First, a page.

The problem is then that there was no procedure that made this clear enough to her, with the result that she trusted her own Google-searched self-diagnosis, rather than trusting the care that she would have received at the hands of the medical professionals. Therefore, the clarification needed is that the current best practice two-patient model, whereby every medical effort is made to care for the lives of both mother and child, should be placed on a regulatory or statutory footing so that women in the circumstances of Applicant C can be assured that the medical care they need will be provided, to the highest international standard.

Still, those procedures are only useful if a woman has already entrusted herself to the care of a doctor.

For the sake of any other woman like Applicant C, who would turn in desperation to Google in order to self-assess her chances of dying, the Department of Health should initiate an information campaign highlighting that world-leading healthcare is provided to women and children as standard throughout pregnancy. It is an injustice to women such as Applicant C that our outstanding record of maternal health care is such a well-kept secret.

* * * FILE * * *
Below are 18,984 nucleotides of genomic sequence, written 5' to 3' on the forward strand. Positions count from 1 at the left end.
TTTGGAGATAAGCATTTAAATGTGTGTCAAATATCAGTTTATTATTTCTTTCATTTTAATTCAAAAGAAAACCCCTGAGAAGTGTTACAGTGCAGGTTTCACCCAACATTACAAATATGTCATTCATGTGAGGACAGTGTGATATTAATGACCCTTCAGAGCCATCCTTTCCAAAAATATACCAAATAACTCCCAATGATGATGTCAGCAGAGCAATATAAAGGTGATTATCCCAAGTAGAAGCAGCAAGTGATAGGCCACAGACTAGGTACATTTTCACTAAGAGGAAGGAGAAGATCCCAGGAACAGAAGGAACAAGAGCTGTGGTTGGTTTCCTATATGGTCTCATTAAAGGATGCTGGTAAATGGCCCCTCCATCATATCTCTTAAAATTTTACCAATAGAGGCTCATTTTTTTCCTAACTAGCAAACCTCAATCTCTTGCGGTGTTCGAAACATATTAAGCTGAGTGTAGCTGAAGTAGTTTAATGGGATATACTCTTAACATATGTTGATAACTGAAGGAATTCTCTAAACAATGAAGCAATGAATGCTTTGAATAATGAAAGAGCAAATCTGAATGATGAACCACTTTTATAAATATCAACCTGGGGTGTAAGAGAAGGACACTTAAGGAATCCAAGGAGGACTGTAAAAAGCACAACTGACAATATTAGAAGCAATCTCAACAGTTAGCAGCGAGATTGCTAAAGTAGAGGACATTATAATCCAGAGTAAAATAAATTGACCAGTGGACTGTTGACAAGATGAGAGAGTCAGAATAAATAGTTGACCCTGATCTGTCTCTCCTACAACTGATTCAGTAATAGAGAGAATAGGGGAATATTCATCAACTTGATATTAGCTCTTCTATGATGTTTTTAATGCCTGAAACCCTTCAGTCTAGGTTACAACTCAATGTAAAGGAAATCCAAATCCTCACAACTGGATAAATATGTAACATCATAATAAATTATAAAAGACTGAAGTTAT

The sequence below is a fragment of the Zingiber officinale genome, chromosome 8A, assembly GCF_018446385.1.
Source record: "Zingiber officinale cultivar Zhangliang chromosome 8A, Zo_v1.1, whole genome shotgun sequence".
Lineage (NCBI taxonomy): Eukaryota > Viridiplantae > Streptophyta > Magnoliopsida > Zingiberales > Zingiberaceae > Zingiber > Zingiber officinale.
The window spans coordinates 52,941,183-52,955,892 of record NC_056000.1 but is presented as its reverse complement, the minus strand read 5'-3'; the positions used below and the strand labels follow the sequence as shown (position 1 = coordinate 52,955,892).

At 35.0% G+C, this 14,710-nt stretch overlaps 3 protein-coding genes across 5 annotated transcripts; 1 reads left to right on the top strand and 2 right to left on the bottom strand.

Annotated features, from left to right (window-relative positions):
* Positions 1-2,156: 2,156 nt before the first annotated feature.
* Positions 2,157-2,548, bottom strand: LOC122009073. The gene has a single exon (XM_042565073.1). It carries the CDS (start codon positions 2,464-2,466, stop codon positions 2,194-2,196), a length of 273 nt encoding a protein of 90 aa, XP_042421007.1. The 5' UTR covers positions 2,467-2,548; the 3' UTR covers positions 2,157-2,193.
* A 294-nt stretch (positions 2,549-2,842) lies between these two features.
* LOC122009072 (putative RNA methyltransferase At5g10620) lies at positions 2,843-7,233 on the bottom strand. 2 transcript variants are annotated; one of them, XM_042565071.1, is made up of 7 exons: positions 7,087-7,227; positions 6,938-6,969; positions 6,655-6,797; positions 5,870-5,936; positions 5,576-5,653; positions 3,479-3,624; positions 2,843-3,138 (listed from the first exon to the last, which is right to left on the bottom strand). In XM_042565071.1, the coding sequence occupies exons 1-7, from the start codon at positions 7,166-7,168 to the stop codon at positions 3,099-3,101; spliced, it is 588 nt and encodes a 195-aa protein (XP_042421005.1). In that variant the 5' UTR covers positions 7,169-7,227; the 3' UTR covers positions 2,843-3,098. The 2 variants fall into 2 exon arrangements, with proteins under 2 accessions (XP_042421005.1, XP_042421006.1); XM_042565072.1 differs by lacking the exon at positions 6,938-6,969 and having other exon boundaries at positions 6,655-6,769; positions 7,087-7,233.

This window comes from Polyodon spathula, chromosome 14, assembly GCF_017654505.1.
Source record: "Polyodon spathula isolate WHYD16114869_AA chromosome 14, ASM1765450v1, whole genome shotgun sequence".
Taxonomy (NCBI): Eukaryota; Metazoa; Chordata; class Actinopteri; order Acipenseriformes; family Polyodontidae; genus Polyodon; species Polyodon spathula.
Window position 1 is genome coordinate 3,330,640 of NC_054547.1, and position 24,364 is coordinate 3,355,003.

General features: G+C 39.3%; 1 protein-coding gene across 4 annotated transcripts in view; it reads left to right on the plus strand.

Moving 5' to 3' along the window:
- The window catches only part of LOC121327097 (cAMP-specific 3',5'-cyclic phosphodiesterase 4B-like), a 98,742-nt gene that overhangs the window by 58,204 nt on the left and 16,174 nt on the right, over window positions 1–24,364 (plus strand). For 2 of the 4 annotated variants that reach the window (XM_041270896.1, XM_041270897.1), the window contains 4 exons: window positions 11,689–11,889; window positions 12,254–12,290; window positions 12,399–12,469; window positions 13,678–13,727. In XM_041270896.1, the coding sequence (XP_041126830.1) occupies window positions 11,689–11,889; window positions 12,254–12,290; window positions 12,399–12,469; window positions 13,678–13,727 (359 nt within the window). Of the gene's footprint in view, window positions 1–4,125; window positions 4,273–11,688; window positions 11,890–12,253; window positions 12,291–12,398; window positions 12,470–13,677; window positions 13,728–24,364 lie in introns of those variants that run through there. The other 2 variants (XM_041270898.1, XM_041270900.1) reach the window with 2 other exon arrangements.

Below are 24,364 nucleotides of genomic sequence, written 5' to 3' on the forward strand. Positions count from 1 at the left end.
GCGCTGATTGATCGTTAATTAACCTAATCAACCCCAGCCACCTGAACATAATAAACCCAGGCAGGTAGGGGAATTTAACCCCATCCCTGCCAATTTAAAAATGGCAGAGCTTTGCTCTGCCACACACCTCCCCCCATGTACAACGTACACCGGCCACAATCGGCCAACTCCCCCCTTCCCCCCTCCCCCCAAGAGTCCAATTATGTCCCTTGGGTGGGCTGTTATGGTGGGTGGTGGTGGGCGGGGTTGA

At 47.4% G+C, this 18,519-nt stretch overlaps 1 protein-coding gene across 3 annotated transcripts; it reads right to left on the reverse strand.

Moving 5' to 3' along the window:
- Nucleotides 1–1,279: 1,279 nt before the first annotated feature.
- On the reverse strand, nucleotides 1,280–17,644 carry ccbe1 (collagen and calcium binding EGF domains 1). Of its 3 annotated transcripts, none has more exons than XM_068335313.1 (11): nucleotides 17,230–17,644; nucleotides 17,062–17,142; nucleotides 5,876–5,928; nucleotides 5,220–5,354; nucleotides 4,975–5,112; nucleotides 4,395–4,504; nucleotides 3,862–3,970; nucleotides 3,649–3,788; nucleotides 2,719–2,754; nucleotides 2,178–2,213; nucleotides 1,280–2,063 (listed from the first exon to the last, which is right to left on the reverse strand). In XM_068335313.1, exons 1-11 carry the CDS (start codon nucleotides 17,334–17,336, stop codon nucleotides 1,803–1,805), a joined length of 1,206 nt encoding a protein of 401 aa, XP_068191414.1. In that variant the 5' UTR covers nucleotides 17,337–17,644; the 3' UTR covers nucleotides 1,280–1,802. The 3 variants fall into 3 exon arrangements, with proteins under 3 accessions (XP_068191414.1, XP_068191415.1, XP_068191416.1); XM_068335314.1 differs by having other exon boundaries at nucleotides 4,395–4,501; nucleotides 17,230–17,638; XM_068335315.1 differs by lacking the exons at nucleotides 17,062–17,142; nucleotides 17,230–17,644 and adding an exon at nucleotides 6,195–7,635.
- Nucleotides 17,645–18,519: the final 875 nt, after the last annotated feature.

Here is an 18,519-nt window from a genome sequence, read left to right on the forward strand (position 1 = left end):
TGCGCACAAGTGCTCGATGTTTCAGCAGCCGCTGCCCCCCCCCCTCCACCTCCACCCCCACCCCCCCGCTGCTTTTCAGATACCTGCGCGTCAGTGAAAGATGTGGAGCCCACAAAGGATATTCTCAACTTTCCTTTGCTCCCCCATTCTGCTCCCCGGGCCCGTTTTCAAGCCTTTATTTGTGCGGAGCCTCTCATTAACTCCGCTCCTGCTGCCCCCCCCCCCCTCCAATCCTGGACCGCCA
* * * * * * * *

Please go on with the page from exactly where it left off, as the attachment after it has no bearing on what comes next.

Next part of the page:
This approach does not necessitate giving legislative effect to the decision in the X case, which is legitimate because Applicant C did not argue suicidal ideation, and therefore her legal position is different to that of the woman in X.

Despite the great clarity with which Article 40.3.3 affirms that the right to life of the mother and the right to life of the unborn are "equal", the Supreme Court ruled in the X case that the right to life of the mother is "superior" to the right to life of the unborn which was labelled "contingent". This departure from the unambiguous constitutional position and the two-patient model it inspires resulted in the legal outcome that, if a mother threatens to commit suicide, the Supreme Court holds that she has the right to an abortion.